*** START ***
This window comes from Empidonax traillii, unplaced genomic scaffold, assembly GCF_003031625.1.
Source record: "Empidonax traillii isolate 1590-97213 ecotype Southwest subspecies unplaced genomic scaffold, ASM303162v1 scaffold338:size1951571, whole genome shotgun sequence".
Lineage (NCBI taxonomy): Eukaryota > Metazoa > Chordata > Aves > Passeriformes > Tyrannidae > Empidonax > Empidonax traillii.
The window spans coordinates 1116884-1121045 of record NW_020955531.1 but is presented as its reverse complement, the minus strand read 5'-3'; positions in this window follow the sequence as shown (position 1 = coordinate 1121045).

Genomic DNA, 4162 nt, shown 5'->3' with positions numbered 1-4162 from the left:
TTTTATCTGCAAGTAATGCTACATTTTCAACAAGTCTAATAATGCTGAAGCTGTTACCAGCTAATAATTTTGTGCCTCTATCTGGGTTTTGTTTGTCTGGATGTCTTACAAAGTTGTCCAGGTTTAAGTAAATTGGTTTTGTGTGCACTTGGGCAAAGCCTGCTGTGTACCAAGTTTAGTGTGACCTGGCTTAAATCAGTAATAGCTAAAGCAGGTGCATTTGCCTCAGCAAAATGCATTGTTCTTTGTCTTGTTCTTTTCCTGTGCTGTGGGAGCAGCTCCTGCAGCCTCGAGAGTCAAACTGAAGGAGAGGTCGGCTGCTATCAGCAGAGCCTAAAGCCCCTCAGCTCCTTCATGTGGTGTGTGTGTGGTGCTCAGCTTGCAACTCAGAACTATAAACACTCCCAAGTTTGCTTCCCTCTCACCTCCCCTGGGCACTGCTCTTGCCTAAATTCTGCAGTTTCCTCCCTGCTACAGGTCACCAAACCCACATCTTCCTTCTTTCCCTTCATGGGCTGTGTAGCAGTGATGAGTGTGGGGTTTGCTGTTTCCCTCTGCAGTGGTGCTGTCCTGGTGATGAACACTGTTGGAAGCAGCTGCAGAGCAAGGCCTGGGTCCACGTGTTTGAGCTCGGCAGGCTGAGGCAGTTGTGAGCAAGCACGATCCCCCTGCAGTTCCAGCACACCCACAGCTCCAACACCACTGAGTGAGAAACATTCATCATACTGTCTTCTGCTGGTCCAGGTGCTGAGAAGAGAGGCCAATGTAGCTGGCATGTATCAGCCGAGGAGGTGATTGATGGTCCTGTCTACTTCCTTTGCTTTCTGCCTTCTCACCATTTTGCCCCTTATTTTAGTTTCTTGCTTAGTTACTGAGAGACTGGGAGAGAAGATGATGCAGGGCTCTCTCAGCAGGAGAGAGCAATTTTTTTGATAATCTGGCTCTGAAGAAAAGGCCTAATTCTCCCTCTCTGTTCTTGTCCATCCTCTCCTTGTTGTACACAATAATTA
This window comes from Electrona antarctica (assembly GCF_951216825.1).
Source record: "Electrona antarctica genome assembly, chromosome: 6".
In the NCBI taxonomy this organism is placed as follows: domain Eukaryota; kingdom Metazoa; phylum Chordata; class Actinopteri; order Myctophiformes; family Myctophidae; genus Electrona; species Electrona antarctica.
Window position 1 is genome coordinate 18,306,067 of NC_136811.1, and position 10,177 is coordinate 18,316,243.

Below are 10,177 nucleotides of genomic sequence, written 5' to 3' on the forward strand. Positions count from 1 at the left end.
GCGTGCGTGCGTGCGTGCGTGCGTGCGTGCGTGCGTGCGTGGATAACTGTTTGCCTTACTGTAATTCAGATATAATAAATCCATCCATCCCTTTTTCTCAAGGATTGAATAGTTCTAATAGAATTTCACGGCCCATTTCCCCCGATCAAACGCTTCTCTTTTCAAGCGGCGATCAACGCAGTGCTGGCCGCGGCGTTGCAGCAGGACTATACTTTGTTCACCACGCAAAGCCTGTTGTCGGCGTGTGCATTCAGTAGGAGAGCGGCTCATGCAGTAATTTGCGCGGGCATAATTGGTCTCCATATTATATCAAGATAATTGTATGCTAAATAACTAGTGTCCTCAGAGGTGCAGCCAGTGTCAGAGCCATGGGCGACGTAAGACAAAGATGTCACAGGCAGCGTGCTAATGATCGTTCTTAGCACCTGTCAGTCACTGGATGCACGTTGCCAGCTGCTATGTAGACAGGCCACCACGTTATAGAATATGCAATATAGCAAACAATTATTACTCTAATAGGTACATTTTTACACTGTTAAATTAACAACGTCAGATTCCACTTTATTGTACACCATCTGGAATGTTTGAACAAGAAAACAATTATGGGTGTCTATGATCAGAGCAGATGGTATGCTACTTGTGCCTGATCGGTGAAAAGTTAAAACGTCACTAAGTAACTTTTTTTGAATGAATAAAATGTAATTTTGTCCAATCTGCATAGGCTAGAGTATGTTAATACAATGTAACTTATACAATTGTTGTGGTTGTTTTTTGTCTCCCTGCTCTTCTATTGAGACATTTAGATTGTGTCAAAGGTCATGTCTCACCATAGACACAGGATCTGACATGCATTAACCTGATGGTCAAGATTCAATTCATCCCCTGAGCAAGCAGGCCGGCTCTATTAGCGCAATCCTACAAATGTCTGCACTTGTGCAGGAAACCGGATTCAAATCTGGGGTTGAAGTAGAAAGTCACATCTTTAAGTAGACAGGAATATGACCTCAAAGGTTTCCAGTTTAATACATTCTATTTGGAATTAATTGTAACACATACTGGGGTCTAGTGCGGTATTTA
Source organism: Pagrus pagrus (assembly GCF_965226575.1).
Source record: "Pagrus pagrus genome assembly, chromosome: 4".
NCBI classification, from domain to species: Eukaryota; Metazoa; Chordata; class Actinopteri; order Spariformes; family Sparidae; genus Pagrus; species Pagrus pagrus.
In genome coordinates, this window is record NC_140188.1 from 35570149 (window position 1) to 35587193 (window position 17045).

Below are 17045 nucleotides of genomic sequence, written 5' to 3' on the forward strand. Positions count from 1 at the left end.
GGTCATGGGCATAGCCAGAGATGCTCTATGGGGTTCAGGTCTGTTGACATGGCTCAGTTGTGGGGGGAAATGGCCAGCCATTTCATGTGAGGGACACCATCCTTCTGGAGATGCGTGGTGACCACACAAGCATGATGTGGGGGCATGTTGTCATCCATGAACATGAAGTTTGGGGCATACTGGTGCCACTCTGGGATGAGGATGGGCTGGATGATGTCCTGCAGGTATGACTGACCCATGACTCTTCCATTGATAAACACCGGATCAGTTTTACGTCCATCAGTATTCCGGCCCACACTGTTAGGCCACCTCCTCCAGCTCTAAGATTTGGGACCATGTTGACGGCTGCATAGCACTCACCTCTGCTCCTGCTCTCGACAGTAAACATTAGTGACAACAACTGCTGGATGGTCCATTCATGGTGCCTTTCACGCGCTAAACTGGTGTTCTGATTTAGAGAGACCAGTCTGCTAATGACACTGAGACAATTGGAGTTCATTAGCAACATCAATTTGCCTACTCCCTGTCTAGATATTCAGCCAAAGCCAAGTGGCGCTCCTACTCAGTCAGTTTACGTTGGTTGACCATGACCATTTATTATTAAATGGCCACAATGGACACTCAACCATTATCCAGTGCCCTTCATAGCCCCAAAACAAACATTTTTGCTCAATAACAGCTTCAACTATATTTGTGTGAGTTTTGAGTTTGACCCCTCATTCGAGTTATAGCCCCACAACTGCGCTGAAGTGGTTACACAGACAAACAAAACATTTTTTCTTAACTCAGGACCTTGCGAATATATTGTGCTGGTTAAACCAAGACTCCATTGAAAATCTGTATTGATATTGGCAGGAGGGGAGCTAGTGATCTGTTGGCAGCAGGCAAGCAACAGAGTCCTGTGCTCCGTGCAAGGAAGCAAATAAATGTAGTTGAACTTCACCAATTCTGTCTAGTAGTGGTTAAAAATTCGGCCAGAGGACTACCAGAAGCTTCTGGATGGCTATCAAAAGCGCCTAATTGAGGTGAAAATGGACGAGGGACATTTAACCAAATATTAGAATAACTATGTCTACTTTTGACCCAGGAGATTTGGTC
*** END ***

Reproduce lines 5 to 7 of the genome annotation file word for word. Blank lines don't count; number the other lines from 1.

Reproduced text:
Genomic DNA, 4162 nt, shown 5'->3' with positions numbered 1-4162 from the left:
TTTTATCTGCAAGTAATGCTACATTTTCAACAAGTCTAATAATGCTGAAGCTGTTACCAGCTAATAATTTTGTGCCTCTATCTGGGTTTTGTTTGTCTGGATGTCTTACAAAGTTGTCCAGGTTTAAGTAAATTGGTTTTGTGTGCACTTGGGCAAAGCCTGCTGTGTACCAAGTTTAGTGTGACCTGGCTTAAATCAGTAATAGCTAAAGCAGGTGCATTTGCCTCAGCAAAATGCATTGTTCTTTGTCTTGTTCTTTTCCTGTGCTGTGGGAGCAGCTCCTGCAGCCTCGAGAGTCAAACTGAAGGAGAGGTCGGCTGCTATCAGCAGAGCCTAAAGCCCCTCAGCTCCTTCATGTGGTGTGTGTGTGGTGCTCAGCTTGCAACTCAGAACTATAAACACTCCCAAGTTTGCTTCCCTCTCACCTCCCCTGGGCACTGCTCTTGCCTAAATTCTGCAGTTTCCTCCCTGCTACAGGTCACCAAACCCACATCTTCCTTCTTTCCCTTCATGGGCTGTGTAGCAGTGATGAGTGTGGGGTTTGCTGTTTCCCTCTGCAGTGGTGCTGTCCTGGTGATGAACACTGTTGGAAGCAGCTGCAGAGCAAGGCCTGGGTCCACGTGTTTGAGCTCGGCAGGCTGAGGCAGTTGTGAGCAAGCACGATCCCCCTGCAGTTCCAGCACACCCACAGCTCCAACACCACTGAGTGAGAAACATTCATCATACTGTCTTCTGCTGGTCCAGGTGCTGAGAAGAGAGGCCAATGTAGCTGGCATGTATCAGCCGAGGAGGTGATTGATGGTCCTGTCTACTTCCTTTGCTTTCTGCCTTCTCACCATTTTGCCCCTTATTTTAGTTTCTTGCTTAGTTACTGAGAGACTGGGAGAGAAGATGATGCAGGGCTCTCTCAGCAGGAGAGAGCAATTTTTTTGATAATCTGGCTCTGAAGAAAAGGCCTAATTCTCCCTCTCTGTTCTTGTCCATCCTCTCCTTGTTGTACACAATAATTA
This window comes from Electrona antarctica (assembly GCF_951216825.1).